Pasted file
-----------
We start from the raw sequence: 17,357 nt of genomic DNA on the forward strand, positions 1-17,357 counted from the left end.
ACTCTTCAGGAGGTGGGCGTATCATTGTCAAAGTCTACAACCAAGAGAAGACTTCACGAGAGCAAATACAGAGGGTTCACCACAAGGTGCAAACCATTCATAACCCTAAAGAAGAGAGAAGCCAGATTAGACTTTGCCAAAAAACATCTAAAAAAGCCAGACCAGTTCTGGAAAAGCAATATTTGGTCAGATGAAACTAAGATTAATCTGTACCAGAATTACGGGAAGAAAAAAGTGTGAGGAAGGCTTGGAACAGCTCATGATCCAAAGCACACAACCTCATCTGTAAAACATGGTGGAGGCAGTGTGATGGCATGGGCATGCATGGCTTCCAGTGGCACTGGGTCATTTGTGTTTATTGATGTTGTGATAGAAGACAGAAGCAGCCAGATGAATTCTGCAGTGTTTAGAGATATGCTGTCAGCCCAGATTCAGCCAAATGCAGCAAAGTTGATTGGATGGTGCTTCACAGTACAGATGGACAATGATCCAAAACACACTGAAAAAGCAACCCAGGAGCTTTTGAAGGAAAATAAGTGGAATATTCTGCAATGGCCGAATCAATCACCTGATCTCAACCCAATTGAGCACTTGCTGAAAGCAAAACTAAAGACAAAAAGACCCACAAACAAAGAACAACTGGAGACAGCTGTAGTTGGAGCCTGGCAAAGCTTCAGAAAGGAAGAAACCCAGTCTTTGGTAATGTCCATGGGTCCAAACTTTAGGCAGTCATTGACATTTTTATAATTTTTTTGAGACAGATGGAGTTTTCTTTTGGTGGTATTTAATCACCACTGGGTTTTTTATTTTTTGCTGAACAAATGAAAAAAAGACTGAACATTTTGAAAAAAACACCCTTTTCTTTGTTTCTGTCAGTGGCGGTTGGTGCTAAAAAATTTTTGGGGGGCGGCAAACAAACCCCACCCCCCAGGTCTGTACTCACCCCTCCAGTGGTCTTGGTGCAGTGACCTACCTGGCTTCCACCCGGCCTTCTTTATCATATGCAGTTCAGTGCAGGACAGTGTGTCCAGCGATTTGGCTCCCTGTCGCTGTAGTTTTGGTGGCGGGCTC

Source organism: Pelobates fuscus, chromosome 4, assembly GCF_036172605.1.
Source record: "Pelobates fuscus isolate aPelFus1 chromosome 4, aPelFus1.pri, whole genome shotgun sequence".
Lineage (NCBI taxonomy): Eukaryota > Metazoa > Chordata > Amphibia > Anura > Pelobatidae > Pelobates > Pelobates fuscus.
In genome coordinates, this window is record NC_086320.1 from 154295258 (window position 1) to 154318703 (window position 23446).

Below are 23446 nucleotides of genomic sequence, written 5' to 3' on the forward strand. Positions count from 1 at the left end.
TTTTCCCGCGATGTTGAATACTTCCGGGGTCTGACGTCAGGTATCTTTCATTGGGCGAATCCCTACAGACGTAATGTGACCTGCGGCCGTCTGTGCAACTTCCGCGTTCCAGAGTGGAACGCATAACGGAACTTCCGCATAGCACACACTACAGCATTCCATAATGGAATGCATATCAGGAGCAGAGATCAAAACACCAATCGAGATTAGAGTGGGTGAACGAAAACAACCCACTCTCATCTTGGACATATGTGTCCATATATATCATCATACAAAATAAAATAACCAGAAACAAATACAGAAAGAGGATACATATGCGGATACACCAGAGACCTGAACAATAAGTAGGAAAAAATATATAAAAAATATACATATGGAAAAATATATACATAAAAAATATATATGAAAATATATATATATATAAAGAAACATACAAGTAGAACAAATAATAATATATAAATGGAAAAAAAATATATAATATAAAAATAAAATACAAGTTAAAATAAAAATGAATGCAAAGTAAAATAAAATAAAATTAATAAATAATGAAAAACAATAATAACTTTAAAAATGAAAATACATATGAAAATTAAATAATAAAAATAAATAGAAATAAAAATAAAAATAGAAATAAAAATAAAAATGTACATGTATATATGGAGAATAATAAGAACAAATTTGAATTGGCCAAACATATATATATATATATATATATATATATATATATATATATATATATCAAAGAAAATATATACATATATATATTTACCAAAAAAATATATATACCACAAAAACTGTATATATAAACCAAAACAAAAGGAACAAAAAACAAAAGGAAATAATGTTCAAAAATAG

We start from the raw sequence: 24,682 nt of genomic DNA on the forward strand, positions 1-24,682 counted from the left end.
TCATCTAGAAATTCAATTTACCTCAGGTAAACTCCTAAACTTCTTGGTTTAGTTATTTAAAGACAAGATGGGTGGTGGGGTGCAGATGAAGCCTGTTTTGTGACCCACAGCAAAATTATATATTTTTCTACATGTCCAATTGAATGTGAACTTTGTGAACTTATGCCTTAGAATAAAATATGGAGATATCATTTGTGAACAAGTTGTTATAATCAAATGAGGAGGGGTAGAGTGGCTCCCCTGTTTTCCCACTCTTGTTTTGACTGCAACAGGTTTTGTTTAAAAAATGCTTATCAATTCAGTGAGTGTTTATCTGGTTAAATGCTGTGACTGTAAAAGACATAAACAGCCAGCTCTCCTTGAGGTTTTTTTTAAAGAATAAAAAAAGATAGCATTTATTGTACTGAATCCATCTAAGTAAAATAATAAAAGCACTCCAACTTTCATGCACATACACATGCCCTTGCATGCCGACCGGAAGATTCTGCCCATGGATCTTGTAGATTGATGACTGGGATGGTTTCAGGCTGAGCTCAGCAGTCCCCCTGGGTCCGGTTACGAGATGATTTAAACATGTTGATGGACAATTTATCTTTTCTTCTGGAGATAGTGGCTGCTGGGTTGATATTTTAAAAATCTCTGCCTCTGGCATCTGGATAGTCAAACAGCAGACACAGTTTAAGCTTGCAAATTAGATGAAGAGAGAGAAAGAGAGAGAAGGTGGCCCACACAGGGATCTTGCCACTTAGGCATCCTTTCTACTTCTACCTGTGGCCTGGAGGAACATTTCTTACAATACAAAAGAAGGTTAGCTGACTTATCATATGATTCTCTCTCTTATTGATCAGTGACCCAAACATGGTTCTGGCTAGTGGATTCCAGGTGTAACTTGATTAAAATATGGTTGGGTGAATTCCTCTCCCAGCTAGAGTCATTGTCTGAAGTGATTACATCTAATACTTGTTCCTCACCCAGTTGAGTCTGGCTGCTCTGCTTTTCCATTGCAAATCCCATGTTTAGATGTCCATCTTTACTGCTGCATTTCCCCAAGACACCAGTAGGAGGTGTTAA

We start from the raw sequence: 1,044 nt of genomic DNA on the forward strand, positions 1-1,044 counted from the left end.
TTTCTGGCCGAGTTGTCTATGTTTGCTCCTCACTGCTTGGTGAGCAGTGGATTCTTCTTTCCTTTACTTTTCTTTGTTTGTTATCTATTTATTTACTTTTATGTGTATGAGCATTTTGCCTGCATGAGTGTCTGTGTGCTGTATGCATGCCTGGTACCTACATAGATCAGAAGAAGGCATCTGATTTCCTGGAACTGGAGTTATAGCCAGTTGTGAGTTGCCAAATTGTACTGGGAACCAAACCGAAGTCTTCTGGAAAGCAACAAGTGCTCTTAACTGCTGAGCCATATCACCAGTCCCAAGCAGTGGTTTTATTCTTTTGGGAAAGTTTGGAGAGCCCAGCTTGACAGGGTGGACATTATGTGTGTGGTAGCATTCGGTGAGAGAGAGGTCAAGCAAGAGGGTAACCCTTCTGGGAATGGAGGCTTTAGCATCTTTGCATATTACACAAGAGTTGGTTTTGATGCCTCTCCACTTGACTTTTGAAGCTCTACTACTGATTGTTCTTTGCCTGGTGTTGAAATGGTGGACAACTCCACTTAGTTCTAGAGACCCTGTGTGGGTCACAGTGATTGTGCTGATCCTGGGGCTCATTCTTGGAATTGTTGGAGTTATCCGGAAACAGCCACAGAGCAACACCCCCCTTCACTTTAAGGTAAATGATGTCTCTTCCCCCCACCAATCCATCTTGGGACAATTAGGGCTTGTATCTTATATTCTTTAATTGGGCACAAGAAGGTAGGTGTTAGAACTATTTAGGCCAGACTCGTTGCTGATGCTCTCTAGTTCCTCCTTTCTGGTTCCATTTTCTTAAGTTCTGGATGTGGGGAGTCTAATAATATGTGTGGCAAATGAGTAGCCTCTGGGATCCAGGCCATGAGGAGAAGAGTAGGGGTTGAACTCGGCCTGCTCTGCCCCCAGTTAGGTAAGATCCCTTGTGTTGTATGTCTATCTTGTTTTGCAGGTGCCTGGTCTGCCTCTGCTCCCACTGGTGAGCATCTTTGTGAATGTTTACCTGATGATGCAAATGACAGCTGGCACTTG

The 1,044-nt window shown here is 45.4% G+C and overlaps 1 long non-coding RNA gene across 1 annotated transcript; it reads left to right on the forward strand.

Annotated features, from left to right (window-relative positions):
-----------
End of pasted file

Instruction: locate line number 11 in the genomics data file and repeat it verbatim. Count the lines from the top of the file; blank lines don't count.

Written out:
We start from the raw sequence: 1,044 nt of genomic DNA on the forward strand, positions 1-1,044 counted from the left end.